If we’re scoring trades for one side or another, I like this trade for the Twins more than for the Jays. To my eyes, Berríos made so much sense in Toronto that they almost had to make the highest bid for him, and the Twins used that to get a solid prospect haul. That said, the Blue Jays really needed a durable pitcher who was controllable beyond this year, and they got their man. Given the extreme league-wide prospect-hugging of the past two years, I thought they might be able to surrender less of a haul to get it done, but Minnesota seemed to have diamond hands in the negotiation and got a nice return for its troubles. It’s a win-win, but the Twins won more, in my first estimation.

    Between this trade and last night’s Dodgers/Nationals barn-burner, top-100 prospects seem to be back on the menu. That makes a lot of sense to me; teams who are currently competing should be shifting future resources to the present more than they have in recent years. Berríos will probably be the second-most-desirable player moved at this deadline (after Trea Turner), and these two trades are setting the market for stars with team control that extends past the current year. Want a controllable stud? You’ll have to hand over some valuable prospects to do it, and some of the most analytical front offices in the game are increasingly willing to do so.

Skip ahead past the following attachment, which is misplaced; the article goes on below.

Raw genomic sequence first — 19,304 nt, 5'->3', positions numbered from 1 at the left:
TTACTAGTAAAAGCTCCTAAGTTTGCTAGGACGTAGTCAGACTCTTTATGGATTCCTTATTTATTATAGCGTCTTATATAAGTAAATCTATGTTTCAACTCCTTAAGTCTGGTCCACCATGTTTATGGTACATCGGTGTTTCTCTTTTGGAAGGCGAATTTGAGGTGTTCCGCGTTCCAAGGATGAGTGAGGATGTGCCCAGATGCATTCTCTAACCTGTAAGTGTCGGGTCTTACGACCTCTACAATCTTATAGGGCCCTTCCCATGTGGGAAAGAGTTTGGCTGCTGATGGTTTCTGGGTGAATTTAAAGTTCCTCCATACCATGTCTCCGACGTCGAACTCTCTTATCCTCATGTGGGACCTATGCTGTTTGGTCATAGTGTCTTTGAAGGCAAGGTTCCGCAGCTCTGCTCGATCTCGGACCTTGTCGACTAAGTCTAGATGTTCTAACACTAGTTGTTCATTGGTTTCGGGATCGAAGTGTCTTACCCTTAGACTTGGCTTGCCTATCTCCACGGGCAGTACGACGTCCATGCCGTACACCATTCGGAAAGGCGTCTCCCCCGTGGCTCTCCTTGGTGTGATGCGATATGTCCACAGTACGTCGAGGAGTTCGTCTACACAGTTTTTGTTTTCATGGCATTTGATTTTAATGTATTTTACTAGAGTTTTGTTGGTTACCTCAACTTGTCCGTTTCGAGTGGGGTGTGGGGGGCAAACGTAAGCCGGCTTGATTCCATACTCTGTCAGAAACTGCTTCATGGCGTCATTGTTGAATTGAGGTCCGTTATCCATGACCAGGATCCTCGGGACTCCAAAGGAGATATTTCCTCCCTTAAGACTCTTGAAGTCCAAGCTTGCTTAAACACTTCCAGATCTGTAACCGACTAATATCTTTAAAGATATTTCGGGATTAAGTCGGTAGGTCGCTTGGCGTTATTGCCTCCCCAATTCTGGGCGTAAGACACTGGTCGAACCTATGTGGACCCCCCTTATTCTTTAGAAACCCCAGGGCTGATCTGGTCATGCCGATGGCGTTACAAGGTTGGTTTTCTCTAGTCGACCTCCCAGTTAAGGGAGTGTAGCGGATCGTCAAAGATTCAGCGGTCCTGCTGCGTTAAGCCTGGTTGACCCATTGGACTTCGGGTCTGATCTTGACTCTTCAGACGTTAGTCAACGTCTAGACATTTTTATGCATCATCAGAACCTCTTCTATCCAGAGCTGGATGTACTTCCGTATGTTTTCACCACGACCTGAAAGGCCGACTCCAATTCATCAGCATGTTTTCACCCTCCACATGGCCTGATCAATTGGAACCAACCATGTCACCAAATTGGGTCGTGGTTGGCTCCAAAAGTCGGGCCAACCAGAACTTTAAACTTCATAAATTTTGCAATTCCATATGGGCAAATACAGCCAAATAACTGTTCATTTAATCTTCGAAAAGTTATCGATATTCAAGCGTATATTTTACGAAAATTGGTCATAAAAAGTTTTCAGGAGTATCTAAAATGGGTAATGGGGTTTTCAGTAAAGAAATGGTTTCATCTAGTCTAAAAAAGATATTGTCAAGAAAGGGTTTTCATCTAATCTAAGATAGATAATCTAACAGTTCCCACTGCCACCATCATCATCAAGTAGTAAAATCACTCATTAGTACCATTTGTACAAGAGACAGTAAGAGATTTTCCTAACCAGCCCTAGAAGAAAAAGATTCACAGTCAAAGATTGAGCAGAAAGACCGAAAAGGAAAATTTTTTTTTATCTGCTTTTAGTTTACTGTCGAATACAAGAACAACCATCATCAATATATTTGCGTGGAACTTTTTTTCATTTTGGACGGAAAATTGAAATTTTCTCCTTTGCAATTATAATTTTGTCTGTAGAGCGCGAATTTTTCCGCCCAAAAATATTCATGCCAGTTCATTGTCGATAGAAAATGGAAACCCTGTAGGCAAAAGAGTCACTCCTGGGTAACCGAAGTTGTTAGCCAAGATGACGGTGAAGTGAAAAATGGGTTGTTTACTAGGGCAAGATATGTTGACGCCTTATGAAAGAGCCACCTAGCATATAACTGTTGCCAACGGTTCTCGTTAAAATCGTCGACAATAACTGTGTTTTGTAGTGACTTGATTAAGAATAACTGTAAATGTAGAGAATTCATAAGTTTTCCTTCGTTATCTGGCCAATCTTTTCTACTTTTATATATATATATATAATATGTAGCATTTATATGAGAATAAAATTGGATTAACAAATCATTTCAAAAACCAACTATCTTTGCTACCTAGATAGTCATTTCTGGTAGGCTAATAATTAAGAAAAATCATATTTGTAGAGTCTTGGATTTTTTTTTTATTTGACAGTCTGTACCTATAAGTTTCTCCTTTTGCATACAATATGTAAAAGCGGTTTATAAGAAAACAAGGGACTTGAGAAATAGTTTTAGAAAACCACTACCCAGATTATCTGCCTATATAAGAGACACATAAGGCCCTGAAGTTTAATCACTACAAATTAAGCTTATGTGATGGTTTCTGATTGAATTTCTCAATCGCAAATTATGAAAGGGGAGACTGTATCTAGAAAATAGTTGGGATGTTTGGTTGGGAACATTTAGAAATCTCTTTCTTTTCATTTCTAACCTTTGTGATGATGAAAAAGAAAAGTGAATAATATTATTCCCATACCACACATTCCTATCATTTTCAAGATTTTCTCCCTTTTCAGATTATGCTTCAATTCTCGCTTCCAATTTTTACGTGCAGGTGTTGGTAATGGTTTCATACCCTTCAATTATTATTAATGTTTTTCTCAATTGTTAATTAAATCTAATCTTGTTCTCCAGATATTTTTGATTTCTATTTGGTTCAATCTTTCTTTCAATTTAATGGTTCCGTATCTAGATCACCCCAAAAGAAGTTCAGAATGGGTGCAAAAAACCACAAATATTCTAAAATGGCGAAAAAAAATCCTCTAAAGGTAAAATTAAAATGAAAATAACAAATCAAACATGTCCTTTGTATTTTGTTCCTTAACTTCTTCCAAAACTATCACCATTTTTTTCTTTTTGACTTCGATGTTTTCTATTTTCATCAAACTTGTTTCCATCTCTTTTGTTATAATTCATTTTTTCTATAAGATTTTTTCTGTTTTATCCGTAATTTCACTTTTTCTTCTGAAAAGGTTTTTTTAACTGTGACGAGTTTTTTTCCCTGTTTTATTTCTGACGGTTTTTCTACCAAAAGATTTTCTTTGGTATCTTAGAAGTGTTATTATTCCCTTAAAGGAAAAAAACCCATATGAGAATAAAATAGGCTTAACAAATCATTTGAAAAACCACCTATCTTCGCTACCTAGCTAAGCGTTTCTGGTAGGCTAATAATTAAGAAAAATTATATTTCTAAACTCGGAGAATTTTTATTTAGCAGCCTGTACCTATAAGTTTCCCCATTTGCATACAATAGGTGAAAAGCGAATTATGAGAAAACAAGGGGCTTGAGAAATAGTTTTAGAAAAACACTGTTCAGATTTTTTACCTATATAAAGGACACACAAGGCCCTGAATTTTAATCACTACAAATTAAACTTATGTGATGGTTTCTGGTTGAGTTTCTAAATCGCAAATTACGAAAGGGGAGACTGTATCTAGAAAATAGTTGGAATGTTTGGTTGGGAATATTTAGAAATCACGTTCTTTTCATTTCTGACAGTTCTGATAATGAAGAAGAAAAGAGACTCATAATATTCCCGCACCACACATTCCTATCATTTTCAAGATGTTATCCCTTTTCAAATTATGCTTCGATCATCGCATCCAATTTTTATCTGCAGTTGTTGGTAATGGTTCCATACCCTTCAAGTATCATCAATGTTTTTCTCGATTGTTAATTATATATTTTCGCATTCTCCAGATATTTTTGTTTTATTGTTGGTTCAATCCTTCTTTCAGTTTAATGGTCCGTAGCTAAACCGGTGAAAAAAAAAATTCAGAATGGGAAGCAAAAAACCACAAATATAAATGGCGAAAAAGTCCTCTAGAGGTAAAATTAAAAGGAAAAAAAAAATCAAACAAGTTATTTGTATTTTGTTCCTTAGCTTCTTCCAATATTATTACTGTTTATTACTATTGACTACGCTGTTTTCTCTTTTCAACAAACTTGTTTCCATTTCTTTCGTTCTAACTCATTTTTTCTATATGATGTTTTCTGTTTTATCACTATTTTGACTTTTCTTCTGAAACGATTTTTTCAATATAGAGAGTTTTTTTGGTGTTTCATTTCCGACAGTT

https://blogs.fangraphs.com/the-blue...hing-solution/


    The Lost Boys of PSD

  2. #32
    Join Date
    Jun 2010
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    Abbotsford B.C.
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    1,190
    Quote Originally Posted by Sasky05 View Post
    I agree we paid a big price, but that's the market. We're only 4.5 back in the WC. They have the best offence of all WC contenders, (even with the Yankees moves). Our rotation is now as good as WC contenders. We need to add to the bullpen and we have a good shot at the WC. We get there and line up Berrios, Ryu and Ray in the play-offs, I'll take my chances. The great part of the trade is the control with Berrios. I think we'll see Ray back in a jays uniform in 2022. Berrios, Ryu, Ray, Strips, and Manoah look pretty good to me. Pearson, Hatch for depth. I think we'll be better to start 2022 than we were this year.

    The down side is losing Martin IMO, but Groshans is putting up better numbers in AA than Martin. At some point you have to take a risk, remember the David Cone trade, we sent a HOFer away, that one still paid off.
    Yes I do remember it and hopefully we get same result
    Vancouver Canucks
    Toronto Blue Jays
    San Francisco 49's

  3. #33
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    Jan 2007
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    Ontario
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    14,936
    Joakim Soria coming too.

  4. #34
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    Dec 2005
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    Rogers Centre
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    25,237
    Sucks to lose SWR but I’m just okay with it consolidating we have a great 1/2 punch atop the rotation now.

  5. #35
    Join Date
    Oct 2018
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    3,228

  6. #36
    Join Date
    Jun 2019
    Posts
    238
    Quote Originally Posted by R. Johnson#3 View Post